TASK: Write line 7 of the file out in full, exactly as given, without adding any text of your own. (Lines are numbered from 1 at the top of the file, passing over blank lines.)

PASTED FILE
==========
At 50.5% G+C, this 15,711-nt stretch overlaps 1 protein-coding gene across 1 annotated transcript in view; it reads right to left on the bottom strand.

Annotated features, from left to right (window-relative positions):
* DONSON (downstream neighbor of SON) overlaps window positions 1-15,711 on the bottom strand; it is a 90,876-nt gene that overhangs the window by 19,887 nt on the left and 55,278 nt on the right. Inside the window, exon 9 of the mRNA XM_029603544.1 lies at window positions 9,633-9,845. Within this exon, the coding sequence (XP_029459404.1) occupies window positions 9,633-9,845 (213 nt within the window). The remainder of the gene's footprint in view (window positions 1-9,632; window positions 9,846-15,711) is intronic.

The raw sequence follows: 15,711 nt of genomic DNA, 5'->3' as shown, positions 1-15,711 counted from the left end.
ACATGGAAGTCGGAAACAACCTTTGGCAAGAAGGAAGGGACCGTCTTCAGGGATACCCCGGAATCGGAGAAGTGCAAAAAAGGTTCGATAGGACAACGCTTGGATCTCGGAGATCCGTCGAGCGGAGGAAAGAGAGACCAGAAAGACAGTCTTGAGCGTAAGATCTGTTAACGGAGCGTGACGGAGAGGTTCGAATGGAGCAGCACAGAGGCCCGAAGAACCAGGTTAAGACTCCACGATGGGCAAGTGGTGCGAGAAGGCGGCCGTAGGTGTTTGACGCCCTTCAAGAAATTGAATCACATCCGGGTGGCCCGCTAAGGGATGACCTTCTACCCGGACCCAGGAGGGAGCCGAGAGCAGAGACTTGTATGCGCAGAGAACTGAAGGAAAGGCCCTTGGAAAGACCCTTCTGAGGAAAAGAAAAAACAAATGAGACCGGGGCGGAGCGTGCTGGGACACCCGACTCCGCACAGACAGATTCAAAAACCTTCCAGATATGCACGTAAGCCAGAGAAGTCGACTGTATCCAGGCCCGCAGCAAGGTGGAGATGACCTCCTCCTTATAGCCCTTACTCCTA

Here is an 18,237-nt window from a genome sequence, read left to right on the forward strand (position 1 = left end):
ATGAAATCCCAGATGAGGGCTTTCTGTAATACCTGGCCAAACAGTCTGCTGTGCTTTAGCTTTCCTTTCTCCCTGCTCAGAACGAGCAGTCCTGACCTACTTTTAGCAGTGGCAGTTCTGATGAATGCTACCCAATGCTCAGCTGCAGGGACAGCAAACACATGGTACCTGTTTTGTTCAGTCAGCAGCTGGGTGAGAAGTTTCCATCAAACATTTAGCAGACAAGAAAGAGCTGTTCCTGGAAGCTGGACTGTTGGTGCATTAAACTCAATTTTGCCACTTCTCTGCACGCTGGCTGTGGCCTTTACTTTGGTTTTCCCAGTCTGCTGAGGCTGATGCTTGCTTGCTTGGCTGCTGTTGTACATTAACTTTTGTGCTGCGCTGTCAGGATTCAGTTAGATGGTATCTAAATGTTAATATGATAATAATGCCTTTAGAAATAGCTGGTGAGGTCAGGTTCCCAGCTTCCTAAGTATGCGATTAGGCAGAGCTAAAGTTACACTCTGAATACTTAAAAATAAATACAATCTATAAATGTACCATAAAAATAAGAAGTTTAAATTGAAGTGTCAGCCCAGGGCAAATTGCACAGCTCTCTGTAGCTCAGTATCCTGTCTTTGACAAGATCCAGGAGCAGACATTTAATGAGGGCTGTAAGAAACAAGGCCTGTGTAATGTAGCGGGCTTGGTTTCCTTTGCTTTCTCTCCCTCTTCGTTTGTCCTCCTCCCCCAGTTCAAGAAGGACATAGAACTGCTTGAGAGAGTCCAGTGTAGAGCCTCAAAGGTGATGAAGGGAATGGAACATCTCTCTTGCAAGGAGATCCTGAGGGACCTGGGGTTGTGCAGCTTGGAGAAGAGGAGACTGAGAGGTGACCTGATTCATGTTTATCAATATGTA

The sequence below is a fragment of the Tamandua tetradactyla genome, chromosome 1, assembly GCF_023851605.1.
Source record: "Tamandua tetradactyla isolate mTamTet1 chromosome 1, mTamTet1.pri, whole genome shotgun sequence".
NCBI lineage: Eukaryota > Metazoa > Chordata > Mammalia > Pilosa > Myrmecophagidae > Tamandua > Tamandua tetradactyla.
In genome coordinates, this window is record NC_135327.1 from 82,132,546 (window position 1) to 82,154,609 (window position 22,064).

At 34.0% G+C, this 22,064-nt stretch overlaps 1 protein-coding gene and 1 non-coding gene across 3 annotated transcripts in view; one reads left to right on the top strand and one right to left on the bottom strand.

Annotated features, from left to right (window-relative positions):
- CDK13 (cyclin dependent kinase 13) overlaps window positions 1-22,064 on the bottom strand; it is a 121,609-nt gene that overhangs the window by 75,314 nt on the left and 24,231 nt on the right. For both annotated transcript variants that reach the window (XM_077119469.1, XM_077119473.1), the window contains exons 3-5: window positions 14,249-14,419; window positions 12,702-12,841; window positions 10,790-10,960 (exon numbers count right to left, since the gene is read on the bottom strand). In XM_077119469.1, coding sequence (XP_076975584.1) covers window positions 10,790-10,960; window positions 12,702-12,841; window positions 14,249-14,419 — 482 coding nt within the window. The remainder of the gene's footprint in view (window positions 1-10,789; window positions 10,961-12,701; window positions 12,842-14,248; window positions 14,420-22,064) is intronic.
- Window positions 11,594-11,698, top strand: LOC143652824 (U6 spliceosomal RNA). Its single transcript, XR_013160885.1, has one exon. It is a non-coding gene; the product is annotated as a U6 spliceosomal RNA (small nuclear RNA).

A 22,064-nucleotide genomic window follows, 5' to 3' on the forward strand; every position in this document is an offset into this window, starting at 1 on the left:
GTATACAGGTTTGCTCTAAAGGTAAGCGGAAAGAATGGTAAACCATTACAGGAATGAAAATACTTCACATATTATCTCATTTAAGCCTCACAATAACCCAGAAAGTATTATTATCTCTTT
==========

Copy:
ATGAAATCCCAGATGAGGGCTTTCTGTAATACCTGGCCAAACAGTCTGCTGTGCTTTAGCTTTCCTTTCTCCCTGCTCAGAACGAGCAGTCCTGACCTACTTTTAGCAGTGGCAGTTCTGATGAATGCTACCCAATGCTCAGCTGCAGGGACAGCAAACACATGGTACCTGTTTTGTTCAGTCAGCAGCTGGGTGAGAAGTTTCCATCAAACATTTAGCAGACAAGAAAGAGCTGTTCCTGGAAGCTGGACTGTTGGTGCATTAAACTCAATTTTGCCACTTCTCTGCACGCTGGCTGTGGCCTTTACTTTGGTTTTCCCAGTCTGCTGAGGCTGATGCTTGCTTGCTTGGCTGCTGTTGTACATTAACTTTTGTGCTGCGCTGTCAGGATTCAGTTAGATGGTATCTAAATGTTAATATGATAATAATGCCTTTAGAAATAGCTGGTGAGGTCAGGTTCCCAGCTTCCTAAGTATGCGATTAGGCAGAGCTAAAGTTACACTCTGAATACTTAAAAATAAATACAATCTATAAATGTACCATAAAAATAAGAAGTTTAAATTGAAGTGTCAGCCCAGGGCAAATTGCACAGCTCTCTGTAGCTCAGTATCCTGTCTTTGACAAGATCCAGGAGCAGACATTTAATGAGGGCTGTAAGAAACAAGGCCTGTGTAATGTAGCGGGCTTGGTTTCCTTTGCTTTCTCTCCCTCTTCGTTTGTCCTCCTCCCCCAGTTCAAGAAGGACATAGAACTGCTTGAGAGAGTCCAGTGTAGAGCCTCAAAGGTGATGAAGGGAATGGAACATCTCTCTTGCAAGGAGATCCTGAGGGACCTGGGGTTGTGCAGCTTGGAGAAGAGGAGACTGAGAGGTGACCTGATTCATGTTTATCAATATGTA